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Airbnb landlords face tax CRACKDOWN

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The Australian Taxation Office (ATO) is carefully watching the data of taxpayers to catch out those who are claiming deductions for "holiday" houses but actually use them as their own residence.

The data-matching campaign would target Australians who post their property on share economy systems like Airbnb and Stayz but didn't actually have a tenant in it for long periods, warned William Buck Accountants tax services director Craig Barry.

"The ATO appear to be using data-matching statistics along pockets of coastal areas to predict genuine periods where rental income can be derived," he said.

"If your holiday house doesn’t derive income during that period but you claim deductions for your expenses such as interest and rates, [the ATO] may question why you didn’t earn rent during those times.”

Properties that attract a red flag from the ATO algorithm would go to the top of the list for human scrutiny, according to Barry.

"Increased sophistication of data-matching means the ATO can compare your property against other holiday rentals in the area. If you fall out of their bell curve, you could be their primary target for a review or costly audit."

While it's fair enough to catch out people who are deliberately deceitful, how would the ATO judge a property that was listed for rent but was left empty just because it wasn't very popular?

"How do you prove that no one was interested? The onus of proof is on the taxpayer, so it isn’t too difficult to see a situation where a taxpayer may be denied deductions due to being unable to prove a negative," Barry said.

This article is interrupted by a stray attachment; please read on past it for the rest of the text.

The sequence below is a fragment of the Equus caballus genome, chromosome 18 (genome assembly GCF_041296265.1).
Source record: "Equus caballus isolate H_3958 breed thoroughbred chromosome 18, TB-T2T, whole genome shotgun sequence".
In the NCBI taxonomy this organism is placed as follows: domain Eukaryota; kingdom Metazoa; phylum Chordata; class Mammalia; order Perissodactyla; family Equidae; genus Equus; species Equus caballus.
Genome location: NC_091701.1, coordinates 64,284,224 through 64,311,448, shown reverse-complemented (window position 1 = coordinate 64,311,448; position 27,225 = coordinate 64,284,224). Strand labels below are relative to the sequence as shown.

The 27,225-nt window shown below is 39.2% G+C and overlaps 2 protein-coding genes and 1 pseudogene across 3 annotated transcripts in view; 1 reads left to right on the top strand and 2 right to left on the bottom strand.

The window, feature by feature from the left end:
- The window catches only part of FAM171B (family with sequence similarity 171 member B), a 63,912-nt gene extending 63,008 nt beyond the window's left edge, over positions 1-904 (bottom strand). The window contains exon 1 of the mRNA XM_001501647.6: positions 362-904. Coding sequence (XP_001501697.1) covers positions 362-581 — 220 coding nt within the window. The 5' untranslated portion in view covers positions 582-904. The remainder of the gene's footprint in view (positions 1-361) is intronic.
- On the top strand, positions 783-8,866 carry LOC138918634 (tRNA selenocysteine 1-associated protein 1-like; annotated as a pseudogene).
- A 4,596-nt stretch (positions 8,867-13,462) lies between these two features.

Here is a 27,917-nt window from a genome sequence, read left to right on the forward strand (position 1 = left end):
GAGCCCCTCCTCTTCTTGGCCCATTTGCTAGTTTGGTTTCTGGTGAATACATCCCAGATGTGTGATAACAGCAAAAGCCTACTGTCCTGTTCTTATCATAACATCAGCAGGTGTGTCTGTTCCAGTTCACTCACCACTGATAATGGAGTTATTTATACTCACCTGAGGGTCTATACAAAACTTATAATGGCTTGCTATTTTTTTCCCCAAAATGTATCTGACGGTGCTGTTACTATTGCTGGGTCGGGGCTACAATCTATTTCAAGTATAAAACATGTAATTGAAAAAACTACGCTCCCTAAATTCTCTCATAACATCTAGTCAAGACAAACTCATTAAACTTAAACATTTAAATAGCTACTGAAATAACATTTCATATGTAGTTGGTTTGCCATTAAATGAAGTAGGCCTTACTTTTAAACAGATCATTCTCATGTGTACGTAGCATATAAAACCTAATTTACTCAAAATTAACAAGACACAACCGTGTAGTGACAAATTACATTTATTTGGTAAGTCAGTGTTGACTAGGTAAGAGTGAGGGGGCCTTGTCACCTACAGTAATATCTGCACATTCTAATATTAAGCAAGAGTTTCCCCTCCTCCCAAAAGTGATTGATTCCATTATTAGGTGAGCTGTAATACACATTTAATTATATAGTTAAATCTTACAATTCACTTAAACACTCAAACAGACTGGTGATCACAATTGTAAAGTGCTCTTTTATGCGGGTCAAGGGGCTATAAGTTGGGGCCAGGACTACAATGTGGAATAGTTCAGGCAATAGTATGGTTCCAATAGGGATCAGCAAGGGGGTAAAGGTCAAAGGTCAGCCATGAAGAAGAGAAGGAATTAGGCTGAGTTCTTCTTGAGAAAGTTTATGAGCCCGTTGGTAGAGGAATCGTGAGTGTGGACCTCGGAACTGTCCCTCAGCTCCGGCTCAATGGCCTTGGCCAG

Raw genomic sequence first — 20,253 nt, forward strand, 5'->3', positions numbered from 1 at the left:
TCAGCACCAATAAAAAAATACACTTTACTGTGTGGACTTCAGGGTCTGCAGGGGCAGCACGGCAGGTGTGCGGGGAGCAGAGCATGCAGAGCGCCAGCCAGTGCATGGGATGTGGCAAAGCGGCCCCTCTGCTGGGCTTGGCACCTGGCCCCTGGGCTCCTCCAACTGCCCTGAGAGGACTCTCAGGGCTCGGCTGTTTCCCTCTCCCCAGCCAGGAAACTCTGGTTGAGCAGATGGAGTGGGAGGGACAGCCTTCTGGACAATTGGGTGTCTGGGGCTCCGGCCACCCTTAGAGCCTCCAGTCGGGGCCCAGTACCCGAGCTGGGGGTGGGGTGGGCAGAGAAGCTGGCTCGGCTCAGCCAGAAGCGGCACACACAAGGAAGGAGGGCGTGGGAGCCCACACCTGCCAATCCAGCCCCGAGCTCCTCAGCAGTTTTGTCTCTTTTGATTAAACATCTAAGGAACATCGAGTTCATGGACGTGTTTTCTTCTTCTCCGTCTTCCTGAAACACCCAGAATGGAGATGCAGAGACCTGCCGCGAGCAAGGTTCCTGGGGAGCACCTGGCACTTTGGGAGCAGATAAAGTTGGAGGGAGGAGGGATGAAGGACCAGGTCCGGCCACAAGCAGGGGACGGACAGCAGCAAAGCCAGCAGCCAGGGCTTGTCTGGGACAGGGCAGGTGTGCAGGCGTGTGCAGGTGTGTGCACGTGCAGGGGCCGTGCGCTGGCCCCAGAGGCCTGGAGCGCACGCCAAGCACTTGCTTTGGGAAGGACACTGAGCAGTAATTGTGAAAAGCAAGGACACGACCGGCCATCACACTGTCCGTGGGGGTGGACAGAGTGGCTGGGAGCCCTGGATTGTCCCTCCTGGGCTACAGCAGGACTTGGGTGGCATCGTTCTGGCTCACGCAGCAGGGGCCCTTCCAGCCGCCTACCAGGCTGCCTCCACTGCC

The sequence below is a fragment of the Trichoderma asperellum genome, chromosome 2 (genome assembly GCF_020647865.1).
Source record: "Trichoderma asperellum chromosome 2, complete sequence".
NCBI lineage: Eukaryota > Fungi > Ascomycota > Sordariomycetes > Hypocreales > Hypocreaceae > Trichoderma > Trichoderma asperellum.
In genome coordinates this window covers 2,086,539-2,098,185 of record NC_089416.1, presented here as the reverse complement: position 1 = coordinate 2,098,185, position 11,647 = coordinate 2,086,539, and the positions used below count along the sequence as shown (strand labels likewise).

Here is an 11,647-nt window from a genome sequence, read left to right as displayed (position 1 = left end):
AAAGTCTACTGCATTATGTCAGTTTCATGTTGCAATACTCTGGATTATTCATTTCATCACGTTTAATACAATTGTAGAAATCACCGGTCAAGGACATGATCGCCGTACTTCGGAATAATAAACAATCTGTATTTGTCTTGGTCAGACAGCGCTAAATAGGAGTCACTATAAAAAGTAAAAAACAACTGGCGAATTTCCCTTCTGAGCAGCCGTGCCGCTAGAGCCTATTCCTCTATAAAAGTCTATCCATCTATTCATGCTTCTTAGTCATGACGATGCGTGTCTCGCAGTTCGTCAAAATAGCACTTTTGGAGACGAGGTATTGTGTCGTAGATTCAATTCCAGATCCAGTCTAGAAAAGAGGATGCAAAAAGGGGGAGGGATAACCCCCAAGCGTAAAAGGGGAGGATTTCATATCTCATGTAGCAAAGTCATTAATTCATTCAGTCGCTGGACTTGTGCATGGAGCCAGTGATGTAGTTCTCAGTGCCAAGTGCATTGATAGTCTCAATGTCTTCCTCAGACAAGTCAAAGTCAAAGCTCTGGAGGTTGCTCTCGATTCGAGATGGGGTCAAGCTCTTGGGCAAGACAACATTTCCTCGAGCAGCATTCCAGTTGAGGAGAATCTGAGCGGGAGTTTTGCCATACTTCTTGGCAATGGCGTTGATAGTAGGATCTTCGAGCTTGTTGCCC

William Buck Accountants gave this example of an Airbnb owner that could get caught out by the ATO data-matching:

"Joe Bloggs has a rental property north of Brisbane, which he attempts to rent out throughout the year. The property is near the beach and accordingly is primarily rented to the holiday crowd on a short-term basis.”

"Due to the nature of the holiday let market, the property typically has periods of vacancy, particularly during winter. He claims deductions for interest and rates during these periods of vacancy. Joe has used a number of different on-line and traditional letting platforms across different years to attract holiday-goers."

The company advised that Australian landlords that meet these criteria to watch out for the ATO crackdown:

  • Using sharing platforms like Airbnb and Stayz. “If you’re using multiple sharing platforms, you must have a clear reconciliation of transactions across all platforms. The fact that Joe used a number of different providers across different years means he may encounter some difficulty in tracking accurately the income earned each year.”

  • The long periods of vacancy and what caused these. “If your property is not rented during periods, you must be able to explain why - particularly in key holiday periods. ATO will want proof of rejection of potential tenants and detailed explanations regarding these rejections. The ATO are seeking to identify undeclared rental income, or instances where landlords are not actively seeking tenants or under-reporting periods of private usage.”

The tax office allows genuine deductions during vacant times like loan interest and council rates if the owner is making a genuine effort to find a tenant.

If the property is used for personal purposes for any period during the year, only a proportion of the holding costs should be counted as tax deductions.

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